A journalist observes life in the far north.
The weather report on the NOAA Web site here is calling for 50 mph winds on Friday above 14,000 feet. The Snow Dogs will be at high camp by then. At least that was their plan earlier tonight when I spoke to Alec.
Today went very well for the Team, which cached some gear up high—higher than Alec has ever climbed. Stunning views could be seen from precarious perches involving 4,000 foot drops on either side, he said. A crowd of teams clamored to go higher, and some of the Snow Dogs’ gear was stolen, while other gear was damaged or adjusted in ways that did not suit the climbers, Al said. He admitted to directing some coarse words toward the offending climbers.
I spoke to Ramin, as well. He had the same tone of voice as Alec, which is to say that both are free of the daily grind of life, testing their meddle on one of the greatest adventures of their lives. Ramin asked me to pass on greetings to: Mojgan, his mother, his father, Kris—spelled with a K—Angie, Mike, Tony, Sue and Nezam. He said he is feeling strong. I asked if he is getting skinny (Alec came home from Denali skinny last year) and he said no. He didn’t think so because he is eating like a pig. He does have a beard, he said. The physical challenge is extreme and he is using all of his strength and concentration, he said. The camp gets as cold as 25 below zero at night, the coldest that Ramin has ever experienced. Alec, Ramin and Mike are sharing a tent now. Al and Ramin watch episodes of “The Office” on Al’s iPod during the down time. Ramin said the camp flag is the Alaskan Granite flag that Alec brought to take to the summit.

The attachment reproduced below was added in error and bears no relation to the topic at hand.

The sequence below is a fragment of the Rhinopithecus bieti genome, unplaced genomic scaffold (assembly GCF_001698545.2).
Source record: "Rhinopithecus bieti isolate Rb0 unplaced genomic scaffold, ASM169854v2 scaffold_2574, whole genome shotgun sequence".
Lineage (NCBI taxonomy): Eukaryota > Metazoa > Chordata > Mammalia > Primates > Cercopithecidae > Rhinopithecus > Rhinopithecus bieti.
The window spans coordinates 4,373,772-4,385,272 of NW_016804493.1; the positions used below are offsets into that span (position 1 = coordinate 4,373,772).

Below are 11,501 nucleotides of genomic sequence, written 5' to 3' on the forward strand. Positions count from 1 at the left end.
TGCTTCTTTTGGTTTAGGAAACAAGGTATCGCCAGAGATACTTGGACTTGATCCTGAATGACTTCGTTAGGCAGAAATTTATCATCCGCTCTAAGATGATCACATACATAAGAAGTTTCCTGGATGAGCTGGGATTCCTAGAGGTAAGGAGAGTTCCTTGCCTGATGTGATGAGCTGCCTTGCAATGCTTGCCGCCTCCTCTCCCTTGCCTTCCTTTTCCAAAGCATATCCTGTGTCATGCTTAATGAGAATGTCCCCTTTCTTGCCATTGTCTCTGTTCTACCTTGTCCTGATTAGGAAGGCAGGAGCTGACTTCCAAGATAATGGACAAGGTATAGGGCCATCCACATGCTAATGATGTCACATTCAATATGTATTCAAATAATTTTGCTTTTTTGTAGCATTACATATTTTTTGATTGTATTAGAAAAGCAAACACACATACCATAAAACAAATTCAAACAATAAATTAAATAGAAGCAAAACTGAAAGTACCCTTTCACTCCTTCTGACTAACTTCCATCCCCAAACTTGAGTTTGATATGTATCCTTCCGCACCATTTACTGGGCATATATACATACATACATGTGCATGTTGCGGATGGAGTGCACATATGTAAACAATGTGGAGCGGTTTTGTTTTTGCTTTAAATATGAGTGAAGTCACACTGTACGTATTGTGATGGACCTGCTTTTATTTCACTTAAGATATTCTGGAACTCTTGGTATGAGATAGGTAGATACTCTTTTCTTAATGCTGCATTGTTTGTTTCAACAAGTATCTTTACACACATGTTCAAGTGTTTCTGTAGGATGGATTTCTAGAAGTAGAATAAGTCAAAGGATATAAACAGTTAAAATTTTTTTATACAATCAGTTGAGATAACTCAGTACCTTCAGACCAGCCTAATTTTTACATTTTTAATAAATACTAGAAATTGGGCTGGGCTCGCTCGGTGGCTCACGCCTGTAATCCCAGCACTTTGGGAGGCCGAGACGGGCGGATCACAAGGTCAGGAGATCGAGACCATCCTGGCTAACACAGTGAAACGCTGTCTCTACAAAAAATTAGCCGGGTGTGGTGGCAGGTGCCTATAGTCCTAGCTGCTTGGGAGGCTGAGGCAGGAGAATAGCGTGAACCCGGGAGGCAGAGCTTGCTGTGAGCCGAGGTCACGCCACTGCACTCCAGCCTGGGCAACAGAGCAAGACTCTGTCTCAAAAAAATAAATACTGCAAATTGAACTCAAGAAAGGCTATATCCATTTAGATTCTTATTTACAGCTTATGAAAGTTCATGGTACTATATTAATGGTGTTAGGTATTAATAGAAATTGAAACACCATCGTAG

Tomorrow is a rest day for the team before going to high camp on Wednesday. After looking at the weather report, I wonder if they will try to summit before the winds come. I don’t think they would want to be at high camp in 50 mph winds.